Strengths of the plan

Based on the structure of the president’s healthcare plan, it is believed that its greatest strength is to increase insurance coverage for every American. This would be of great significance, especially during this time, when Americans are losing their jobs. Even though the current system allows coverage after becoming jobless under COBRA, it is sometimes considered to be expensive (Troy, 2011). Besides extended insurance cover, the plan emphasizes transparency, to allow delivery of quality healthcare services. Furthermore, this transparent model of service delivery will promote accountability, through rules, which prohibit exploitation by the insurance industry. As a result, there will be no discrimination against Americans who have pre-existing conditions. Most of them are denied healthcare services by some providers. Lastly, the plan has the potential of reducing the country’s deficit by stabilizing the budget and the economy. It is estimated that almost $100 billion of the deficit will be cut down in the next ten years, after the implementation of the plan (Steele, 2009).


Opponents of the president’s healthcare bill argue that the proposal does not represent credible reforms in the country’s healthcare system. Even though the plan suggests universal healthcare coverage, it would be meaningless if existing challenges like low reimbursement rates, force medical practitioners to reject other patients. Additionally, the plan promotes the government’s dominance in deciding the nature of healthcare services, which patients get. It has been argued that this should not be the case, since patients are key players in the healthcare system (Tanner, 2009). With the necessary incentives, it is possible for individual patients to make decisions, regarding their health-needs. By allowing patients to own their healthcare resources, it would heighten the need for transparency, with regard to the quality of services and their cost.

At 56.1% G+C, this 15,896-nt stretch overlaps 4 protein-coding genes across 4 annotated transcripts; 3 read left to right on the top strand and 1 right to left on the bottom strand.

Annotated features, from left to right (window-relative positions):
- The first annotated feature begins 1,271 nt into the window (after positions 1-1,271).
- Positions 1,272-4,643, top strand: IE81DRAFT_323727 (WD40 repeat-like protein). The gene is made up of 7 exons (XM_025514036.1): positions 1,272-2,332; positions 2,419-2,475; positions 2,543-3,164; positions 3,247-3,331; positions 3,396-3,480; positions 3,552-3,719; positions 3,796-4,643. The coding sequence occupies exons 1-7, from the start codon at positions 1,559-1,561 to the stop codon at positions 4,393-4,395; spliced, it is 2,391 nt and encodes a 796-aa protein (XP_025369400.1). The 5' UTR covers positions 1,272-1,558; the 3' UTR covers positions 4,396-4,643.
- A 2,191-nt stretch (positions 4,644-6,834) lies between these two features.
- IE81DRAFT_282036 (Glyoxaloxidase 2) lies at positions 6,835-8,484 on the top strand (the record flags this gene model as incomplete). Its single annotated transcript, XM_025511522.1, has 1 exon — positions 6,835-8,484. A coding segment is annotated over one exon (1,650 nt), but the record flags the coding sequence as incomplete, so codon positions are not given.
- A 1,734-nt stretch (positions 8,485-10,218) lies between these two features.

From the above analysis, it is evident that the U.S. healthcare system has a wide-range of intertwined issues, ranging from insurance to the president’s plan of reforms. For the country’s healthcare system to be more effective and workable, the reforms should focus on several elements like the cost and quality of services (Ros & Crist, 2010). Additionally, patients should have the autonomy to decide the kind of services to receive instead of the government’s regulation. Patients should also be given incentives and a chance to choose their preferred coverage package, based on their needs. In other words, the system should empower those in need, in spite of their financial limitations. This will ensure that nobody fails to access healthcare services because of his or her financial status.


This segment gives a hypothetical budget for a state program, based on priority health concerns from Healthy People 2010. The program is aimed at funding healthcare needs in one of the country’s states. Some of the major issues, which will need funding include but not limited to equipment, marketing, and personnel. Importantly, the program will be funded by the federal healthcare scheme, through Medicare and Medicare systems. Additionally, the state will receive funding from Affordable Care Act grants.



Fernandez et al. (2009). Health Care Reform: An Introduction. Congressional Research Service. Web.

Health Reform. (2012). The Affordable Care Act: Immediate Benefits for Florida. Health Reform. Web.

Healthy People. (2012). HHS Prevention Strategies. Healthy People 2010. Web.

Jonas, S., & Goldsteen, K. (2007). An Introduction to the US Health Care System. New York: Springer Publishing Company.

Moore, P. (2009). President Obama Has a Health Plan for America (But Is It Good for You?). Men’s Health, 24 (8), 130-166.

Niles, N. (2010). Basics of the U.S. Health Care System. Burlington, Massachusetts: Jones & Bartlett Learning.

Riegelman, R. (2009). Public Health 101: Healthy People – Healthy Populations. Burlington, Massachusetts: Jones & Bartlett Learning.

Ros, V., & Crist C. (2010). Healthy Communities, Healthy People: Making a positive impact on the health of Floridians. Florida Department of Health. Web.

Steele, M. (2009). The President’s Health Care Plan. Vital Speeches of the Day, 75 (9), 395-400.

Tanner, M. (2009). Obamacare: Seven Bad Ideas for Health Care Reform. USA Today Magazine, 138 (2770), 14.

Troy, T. (2011). ObamaCare Repudiated. Commentary, 131 (3), 27-31.